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Discussion Starter #1
Vehicle - RB30 Patrol/carby

Hey Guys,
It took me some good time to work out the reason behind the auto choke failure.
For a while now, the auto choke flaps weren't opening when the engine's warm enough, obviously costing me
extra fuel every time I drive it, as well as performance issues.
I checked the power the to the socket that takes the +12V to the auto choke heater unit, and it was fine. I checked the auto choke relay prior to that, and it was fine as well.

The real culprit was as in the pictures.
I has been eluding me for a while.
I wonder how many dodgy wires/connectors in the old wiring of the vehicle like that, giving me all sort of trouble.

I gota similar problem with the Fuel Pump Control Unit which appears to be working only intermittently. I'm guessing it's a similar kinda issue.
 

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Make sure the fuel pump has a good earth.
 
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Discussion Starter #3 (Edited)
Make sure the fuel pump has a good earth.
Thanx mate. I haven't actually done that yet.
Should've checked it earlier. Many problems are caused by poor earth connections.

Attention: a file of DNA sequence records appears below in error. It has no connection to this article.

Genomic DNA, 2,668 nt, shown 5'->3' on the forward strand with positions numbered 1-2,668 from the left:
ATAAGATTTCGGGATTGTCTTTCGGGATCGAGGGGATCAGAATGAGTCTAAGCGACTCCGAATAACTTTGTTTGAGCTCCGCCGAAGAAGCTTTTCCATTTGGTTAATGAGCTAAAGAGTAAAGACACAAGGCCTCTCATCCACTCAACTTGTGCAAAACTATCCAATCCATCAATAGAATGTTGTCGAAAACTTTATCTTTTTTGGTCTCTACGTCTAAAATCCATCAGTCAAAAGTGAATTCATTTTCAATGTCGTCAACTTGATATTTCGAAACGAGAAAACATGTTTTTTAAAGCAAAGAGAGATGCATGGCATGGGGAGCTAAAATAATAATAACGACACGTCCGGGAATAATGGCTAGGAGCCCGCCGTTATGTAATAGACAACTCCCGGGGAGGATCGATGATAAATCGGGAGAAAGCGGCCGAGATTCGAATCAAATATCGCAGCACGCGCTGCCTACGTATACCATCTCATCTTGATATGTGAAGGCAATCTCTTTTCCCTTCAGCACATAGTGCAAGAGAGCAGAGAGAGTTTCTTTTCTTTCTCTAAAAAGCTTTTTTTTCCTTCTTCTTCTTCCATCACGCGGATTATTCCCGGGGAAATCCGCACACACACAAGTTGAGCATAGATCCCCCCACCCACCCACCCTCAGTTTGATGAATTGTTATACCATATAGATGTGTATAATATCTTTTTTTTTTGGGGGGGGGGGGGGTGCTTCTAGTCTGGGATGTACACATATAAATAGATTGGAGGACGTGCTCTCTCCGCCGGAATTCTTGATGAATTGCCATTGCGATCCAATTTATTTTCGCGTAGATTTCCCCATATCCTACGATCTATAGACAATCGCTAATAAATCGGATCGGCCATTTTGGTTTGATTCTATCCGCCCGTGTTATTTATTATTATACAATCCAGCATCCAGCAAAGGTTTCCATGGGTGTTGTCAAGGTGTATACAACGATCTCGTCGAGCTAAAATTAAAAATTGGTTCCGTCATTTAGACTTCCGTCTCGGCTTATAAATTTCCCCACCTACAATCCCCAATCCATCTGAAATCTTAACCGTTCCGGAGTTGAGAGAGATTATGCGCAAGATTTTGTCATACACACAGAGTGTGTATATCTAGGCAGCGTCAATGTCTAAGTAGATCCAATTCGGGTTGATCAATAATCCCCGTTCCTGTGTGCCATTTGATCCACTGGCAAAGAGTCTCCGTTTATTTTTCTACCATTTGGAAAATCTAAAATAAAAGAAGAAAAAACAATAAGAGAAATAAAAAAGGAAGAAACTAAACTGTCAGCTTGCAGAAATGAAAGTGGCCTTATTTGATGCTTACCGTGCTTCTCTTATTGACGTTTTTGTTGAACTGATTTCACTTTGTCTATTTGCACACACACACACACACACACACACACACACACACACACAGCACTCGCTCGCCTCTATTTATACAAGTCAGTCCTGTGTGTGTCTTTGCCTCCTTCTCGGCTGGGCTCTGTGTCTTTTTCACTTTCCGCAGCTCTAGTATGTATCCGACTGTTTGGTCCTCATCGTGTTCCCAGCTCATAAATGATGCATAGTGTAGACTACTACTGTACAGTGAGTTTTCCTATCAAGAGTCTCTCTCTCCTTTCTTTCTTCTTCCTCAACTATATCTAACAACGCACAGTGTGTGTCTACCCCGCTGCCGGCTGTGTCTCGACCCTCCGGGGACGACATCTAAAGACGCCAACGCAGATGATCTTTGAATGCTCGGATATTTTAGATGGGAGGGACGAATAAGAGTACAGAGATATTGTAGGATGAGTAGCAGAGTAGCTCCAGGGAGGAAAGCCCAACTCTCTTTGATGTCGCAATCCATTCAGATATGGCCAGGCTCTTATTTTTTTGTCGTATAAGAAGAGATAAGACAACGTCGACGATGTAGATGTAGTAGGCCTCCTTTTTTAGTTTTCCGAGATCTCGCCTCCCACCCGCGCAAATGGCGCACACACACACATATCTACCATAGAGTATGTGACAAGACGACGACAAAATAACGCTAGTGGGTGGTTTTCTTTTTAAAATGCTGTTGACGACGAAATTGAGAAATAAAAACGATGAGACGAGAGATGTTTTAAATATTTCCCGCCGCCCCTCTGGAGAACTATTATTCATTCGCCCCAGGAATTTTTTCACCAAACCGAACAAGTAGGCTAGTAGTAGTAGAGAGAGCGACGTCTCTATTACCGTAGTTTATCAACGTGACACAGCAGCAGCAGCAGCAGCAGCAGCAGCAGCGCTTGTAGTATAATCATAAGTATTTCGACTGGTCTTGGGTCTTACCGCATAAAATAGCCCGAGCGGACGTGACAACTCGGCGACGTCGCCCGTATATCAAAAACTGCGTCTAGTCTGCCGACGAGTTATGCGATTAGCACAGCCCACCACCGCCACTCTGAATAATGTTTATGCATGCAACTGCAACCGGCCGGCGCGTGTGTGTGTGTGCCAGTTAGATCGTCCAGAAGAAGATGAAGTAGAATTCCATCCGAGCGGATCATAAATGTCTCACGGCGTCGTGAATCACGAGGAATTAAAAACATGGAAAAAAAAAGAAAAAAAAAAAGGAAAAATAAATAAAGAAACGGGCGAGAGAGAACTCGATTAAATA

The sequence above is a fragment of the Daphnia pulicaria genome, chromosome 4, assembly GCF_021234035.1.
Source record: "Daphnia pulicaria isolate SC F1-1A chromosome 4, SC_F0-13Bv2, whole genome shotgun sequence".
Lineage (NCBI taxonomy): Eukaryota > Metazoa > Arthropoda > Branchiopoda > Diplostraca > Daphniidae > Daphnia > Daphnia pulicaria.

The earth is a separate black wire goes to the fuel pump, from the back end of the Fuel Pump Control Unit(by the looks of it).

I'm thinking of creating a dedicated earth from rear chassis to important units like fuel pump.
Do you think that's a good idea or an overkill?


It's not possible to check the quality of the connections to the fuel pump without lowering the tank(Long Range tank, pump connectors can't be accessed from the access point inside the back of the car), hence the reason for my slackness with correctly diagnosing the problem.
But, I think he Fuel Pump Control Unit is not at fault. I think it's a weak connection in the wire somewhere, either the earth or the +12V wire. ATM, I have wire directly connected to the fuel pump +12V that goes out of the Fuel Pump Control Unit to keep the pump going reliably.

One of the benefits of the Fuel Pump Control Unit is to prime the carby with a bit of petrol to get it started when we first turn on the ignition(really handy when dual fuel with carby) and more importantly to cut power to the fuel pump when the engine suddenly stops while the ignition is on(as it happens in an accident) This is done by piggybacking the connection to pump(or rather receiving an deactivation/activation signal) via Oil Pressure Switch on the engine block. Electronic switching circuitry inside the Fuel Pump Control Unit does that. So, when the oil pressure drops(as in engine's stopping while the ignition is on), the Fuel Pump Control Unit cuts the power to fuel pump(Dark Green wire with a res stripe that comes out of the Fuel Pump Control Unit).

See the circuit diagram I posted.

Use the zoom function of Google Photos to enlarge the circuit diagram.

https://photos.google.com/share/AF1QipM7ZT2F5ddwNbvAmY0TOlKVEdKx6czfdJgGv1giK5pbhwipFixzvX9ZOwBiQhpJNA/photo/AF1QipNJWWR45QL2LFrX94DyRSzfrXZLqtXjzw1qJdgD?key=RjBDMHY4V3NxZTJzZkJFcWloWWR4ekpsdmlwZUZn

Cheers
 

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